Prehistoric dating methods

Share this article

Ever since the emergence of prehistoric archaeology as a discipline, the question of dating artefacts and sites has arisen. Indeed, dating, whether absolute or relative, is absolutely essential in order to interpret data from the object discovered.

General information on dating methods

It’s important to note that not all materials can be dated. Here is a non-exhaustive list of the types of materials that can be dated:

  • Carbonates
  • Fossils and paleontological remains
  • Sediments
  • Volcanic minerals
  • Wood charcoal
  • Minerals and rocks that have been heated

There are various dating methods, grouped into 4 main families. These methods are applicable to certain types of material only.

Figure 1: Different dating techniques divided into major methodological families.

Not all these methods can be applied to every object or site. This is because, in addition to the need to find datable material on site, the different methods don’t allow us to date the same time scale. For example, carbon-14 dating cannot be used to date artifacts older than 50,000 years.

The aim here is not to be exhaustive, but to present a few dating methods in greater detail.


This is probably the best-known dating method. It was developed in the 1940s-1950s.

How is carbon 14 formed?

Carbon 14 (or 14C) is a radioactive isotope of carbon naturally present in the upper atmosphere, where it rapidly converts to 14CO2. This 14CO2, in gaseous form, partially dissolves in seawater, where it is incorporated by certain marine organisms. For example, foraminifera use carbonates to build their shells. 14CO2 will also be incorporated by plants during photosynthesis, as well as by herbivores feeding on these plants. Finally, carnivores also incorporate 14Cvia the herbivores they hunt. So all living organisms made partly of carbon have a certain amount of 14C, including our species. The constant exchanges between an organism and its environment maintain a certain concentration of 14Cin each individual. When the organism dies, exchanges between it and its environment cease, as does the supply of 14C.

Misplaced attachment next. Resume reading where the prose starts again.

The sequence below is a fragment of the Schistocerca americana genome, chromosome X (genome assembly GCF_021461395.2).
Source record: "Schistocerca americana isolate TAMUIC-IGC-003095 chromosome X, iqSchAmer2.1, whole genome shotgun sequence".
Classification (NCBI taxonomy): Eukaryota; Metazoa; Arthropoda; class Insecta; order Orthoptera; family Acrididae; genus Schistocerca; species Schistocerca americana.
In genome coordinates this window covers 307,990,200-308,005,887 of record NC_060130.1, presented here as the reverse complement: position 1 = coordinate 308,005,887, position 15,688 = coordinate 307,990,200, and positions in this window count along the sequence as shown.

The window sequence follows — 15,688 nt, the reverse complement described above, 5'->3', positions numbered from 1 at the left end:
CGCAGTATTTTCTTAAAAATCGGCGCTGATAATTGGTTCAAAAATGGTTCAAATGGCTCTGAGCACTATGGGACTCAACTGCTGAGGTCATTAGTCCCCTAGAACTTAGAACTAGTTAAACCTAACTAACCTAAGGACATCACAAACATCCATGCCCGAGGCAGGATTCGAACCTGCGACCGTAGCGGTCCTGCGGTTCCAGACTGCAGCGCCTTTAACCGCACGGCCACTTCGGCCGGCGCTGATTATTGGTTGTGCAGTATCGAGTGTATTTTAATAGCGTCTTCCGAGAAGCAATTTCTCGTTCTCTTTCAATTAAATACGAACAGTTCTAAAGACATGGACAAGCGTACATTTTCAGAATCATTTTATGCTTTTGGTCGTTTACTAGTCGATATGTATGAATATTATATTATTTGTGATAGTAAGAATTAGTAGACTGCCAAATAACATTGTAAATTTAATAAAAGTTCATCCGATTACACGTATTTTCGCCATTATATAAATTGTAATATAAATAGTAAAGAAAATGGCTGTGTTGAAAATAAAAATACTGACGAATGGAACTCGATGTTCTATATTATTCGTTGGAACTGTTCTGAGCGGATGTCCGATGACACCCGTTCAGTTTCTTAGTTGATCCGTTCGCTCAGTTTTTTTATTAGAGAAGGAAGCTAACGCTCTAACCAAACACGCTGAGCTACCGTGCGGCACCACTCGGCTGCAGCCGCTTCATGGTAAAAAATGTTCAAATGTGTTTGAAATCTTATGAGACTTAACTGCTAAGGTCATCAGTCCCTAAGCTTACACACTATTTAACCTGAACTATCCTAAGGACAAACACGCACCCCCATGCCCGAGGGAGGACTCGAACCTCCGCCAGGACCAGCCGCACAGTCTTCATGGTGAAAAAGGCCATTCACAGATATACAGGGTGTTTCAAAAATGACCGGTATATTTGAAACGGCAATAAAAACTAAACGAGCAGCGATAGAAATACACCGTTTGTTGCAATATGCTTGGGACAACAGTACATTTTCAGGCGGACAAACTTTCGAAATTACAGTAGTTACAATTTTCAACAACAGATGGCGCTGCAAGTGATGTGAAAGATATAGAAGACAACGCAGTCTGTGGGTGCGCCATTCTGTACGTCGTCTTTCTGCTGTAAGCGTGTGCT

Figure 2: Carbon-14 cycle.

After the organism’s death, 14Cconcentration therefore decreases over time, over a period of 5730 years. This means that every 5,730 years, half the atoms of 14Cnaturally disintegrate.

However, beyond 50,000 years, the 14Cconcentration becomes too low for analysis.

So, if you discover a fossil dating back less than 50,000 years, it’s possible to estimate the remaining 14Cconcentration in the fossil and, consequently, determine the age of death of the individual using mathematical formulas.

These calculations depend on the 14Cconcentration in the atmosphere. However, this has not remained constant over time, and has varied over the last 50,000 years. As a result, calibration curves are now used to obtain as accurate an age range as possible. You will then see the notation cal BP, which stands for Before Present. At the time this dating method was being developed, nuclear tests were taking place, which altered the concentration of 14Cin the atmosphere. Consequently, it has been arbitrarily agreed that the present begins in…1950!

The different dating units